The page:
Journal of English Philology
Ed. by Kornexl, Lucia / Lenker, Ursula / Middeke, Martin / Rippl, Gabriele / Stein, Daniel Thomas
CiteScore 2018: 0.22
SCImago Journal Rank (SJR) 2018: 0.130
Source Normalized Impact per Paper (SNIP) 2018: 0.336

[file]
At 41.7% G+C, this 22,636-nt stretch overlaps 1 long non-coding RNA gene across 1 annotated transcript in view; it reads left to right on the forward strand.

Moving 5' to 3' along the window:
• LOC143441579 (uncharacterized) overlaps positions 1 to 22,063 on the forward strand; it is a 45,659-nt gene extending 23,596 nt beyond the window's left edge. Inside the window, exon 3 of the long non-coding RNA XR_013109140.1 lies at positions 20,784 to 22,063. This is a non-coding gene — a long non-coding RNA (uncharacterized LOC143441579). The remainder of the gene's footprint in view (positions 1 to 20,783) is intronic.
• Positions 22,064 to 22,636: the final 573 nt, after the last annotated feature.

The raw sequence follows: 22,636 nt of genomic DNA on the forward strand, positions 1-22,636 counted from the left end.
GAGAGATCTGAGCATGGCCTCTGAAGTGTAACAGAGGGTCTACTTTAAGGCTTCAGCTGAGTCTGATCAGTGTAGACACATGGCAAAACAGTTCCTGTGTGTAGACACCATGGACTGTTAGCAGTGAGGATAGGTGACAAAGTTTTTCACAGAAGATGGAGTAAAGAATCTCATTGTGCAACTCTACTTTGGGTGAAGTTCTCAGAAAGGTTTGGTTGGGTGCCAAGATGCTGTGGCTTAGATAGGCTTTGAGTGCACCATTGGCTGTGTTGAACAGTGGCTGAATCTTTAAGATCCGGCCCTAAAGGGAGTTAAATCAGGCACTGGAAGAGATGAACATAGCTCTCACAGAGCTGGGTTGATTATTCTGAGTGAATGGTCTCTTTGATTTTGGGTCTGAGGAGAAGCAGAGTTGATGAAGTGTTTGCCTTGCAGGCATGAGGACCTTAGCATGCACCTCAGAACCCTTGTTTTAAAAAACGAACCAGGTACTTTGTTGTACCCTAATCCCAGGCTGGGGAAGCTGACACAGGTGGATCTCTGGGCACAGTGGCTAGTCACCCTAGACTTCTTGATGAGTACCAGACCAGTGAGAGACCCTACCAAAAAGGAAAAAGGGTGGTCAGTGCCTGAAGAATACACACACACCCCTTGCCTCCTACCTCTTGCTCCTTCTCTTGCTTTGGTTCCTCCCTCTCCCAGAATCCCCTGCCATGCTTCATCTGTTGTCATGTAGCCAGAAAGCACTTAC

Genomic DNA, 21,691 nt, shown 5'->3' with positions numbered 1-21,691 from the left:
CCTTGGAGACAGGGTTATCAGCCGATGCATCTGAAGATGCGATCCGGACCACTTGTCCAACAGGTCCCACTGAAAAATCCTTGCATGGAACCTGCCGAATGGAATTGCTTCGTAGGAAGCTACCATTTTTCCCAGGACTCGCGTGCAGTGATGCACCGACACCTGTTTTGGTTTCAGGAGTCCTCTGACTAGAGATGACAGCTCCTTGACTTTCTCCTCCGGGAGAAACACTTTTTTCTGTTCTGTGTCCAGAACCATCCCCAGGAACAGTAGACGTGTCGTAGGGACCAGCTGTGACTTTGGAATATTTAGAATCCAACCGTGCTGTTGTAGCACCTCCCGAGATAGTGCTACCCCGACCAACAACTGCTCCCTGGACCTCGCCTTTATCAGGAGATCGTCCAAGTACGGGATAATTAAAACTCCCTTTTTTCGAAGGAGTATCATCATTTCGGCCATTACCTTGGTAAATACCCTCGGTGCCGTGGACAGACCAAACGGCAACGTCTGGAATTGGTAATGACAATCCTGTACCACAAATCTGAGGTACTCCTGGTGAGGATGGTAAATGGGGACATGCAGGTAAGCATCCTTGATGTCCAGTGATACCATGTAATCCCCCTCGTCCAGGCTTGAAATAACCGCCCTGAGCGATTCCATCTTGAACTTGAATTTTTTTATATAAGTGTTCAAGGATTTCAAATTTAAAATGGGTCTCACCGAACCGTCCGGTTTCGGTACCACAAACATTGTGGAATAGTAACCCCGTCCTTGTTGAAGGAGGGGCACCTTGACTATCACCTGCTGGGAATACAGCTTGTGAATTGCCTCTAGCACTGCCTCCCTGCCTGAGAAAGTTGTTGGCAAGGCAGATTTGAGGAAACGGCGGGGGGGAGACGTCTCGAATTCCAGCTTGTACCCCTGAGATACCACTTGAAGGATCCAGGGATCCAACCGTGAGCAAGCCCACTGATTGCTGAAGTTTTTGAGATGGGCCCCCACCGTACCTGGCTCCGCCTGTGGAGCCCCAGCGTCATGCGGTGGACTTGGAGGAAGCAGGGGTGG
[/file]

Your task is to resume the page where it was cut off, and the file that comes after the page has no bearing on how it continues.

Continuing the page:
The paucity of fresh vernacular composition during the Early Middle English period means that copies of Anglo-Saxon charters, which continued to be made in monasteries for well over two hundred years after the Conquest, assume considerable importance for the study of dialectology of that time. Two cartularies in particular have attracted sustained attention from linguists: BL Additional 14847 and CUL Ff. 2.33, both from the Abbey of Bury St Edmunds and datable to the late thirteenth century. In this article, I examine the structure of those sections of the two manuscripts that contain copies of pre-Conquest texts. References to further copies of charters in other cartularies reveal that behind these manuscripts lies the lost thirteenth-century register of John of Northwold, abbot of the foundation between 1279 and 1301. I reconstruct this manuscript's contents, and show that it presented the same selection of pre-Conquest charters as does Ff. 2.33, although laid out rather differently. I show that at least two eleventh-century vernacular charters were copied literatim into the Northwold register, although it is unclear whether this unusual practice was adopted consistently for all text types.
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